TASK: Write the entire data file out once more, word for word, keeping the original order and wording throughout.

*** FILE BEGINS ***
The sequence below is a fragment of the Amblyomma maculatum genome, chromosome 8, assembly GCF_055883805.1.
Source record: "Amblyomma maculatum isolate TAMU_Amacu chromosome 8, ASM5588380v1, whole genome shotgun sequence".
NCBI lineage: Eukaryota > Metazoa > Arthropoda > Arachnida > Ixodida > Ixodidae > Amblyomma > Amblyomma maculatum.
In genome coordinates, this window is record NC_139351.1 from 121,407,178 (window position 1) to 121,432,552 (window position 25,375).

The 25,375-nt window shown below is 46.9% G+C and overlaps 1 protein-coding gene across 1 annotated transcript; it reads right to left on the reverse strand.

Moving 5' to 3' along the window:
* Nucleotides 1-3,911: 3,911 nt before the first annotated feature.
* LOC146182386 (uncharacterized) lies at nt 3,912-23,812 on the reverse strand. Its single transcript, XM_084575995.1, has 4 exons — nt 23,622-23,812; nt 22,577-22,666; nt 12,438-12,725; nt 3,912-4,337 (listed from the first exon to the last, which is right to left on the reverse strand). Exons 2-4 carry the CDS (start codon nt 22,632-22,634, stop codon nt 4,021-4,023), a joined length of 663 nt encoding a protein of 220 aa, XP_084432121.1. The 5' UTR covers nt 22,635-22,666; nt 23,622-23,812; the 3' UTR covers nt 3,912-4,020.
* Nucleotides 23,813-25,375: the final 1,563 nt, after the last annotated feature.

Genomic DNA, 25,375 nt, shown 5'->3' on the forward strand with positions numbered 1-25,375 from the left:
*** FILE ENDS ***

The sequence below is a fragment of the Amblyomma maculatum genome, chromosome 8, assembly GCF_055883805.1.
Source record: "Amblyomma maculatum isolate TAMU_Amacu chromosome 8, ASM5588380v1, whole genome shotgun sequence".
NCBI lineage: Eukaryota > Metazoa > Arthropoda > Arachnida > Ixodida > Ixodidae > Amblyomma > Amblyomma maculatum.
In genome coordinates, this window is record NC_139351.1 from 121,407,178 (window position 1) to 121,432,552 (window position 25,375).

The 25,375-nt window shown below is 46.9% G+C and overlaps 1 protein-coding gene across 1 annotated transcript; it reads right to left on the reverse strand.

Moving 5' to 3' along the window:
* Nucleotides 1-3,911: 3,911 nt before the first annotated feature.
* LOC146182386 (uncharacterized) lies at nt 3,912-23,812 on the reverse strand. Its single transcript, XM_084575995.1, has 4 exons — nt 23,622-23,812; nt 22,577-22,666; nt 12,438-12,725; nt 3,912-4,337 (listed from the first exon to the last, which is right to left on the reverse strand). Exons 2-4 carry the CDS (start codon nt 22,632-22,634, stop codon nt 4,021-4,023), a joined length of 663 nt encoding a protein of 220 aa, XP_084432121.1. The 5' UTR covers nt 22,635-22,666; nt 23,622-23,812; the 3' UTR covers nt 3,912-4,020.
* Nucleotides 23,813-25,375: the final 1,563 nt, after the last annotated feature.

Genomic DNA, 25,375 nt, shown 5'->3' on the forward strand with positions numbered 1-25,375 from the left: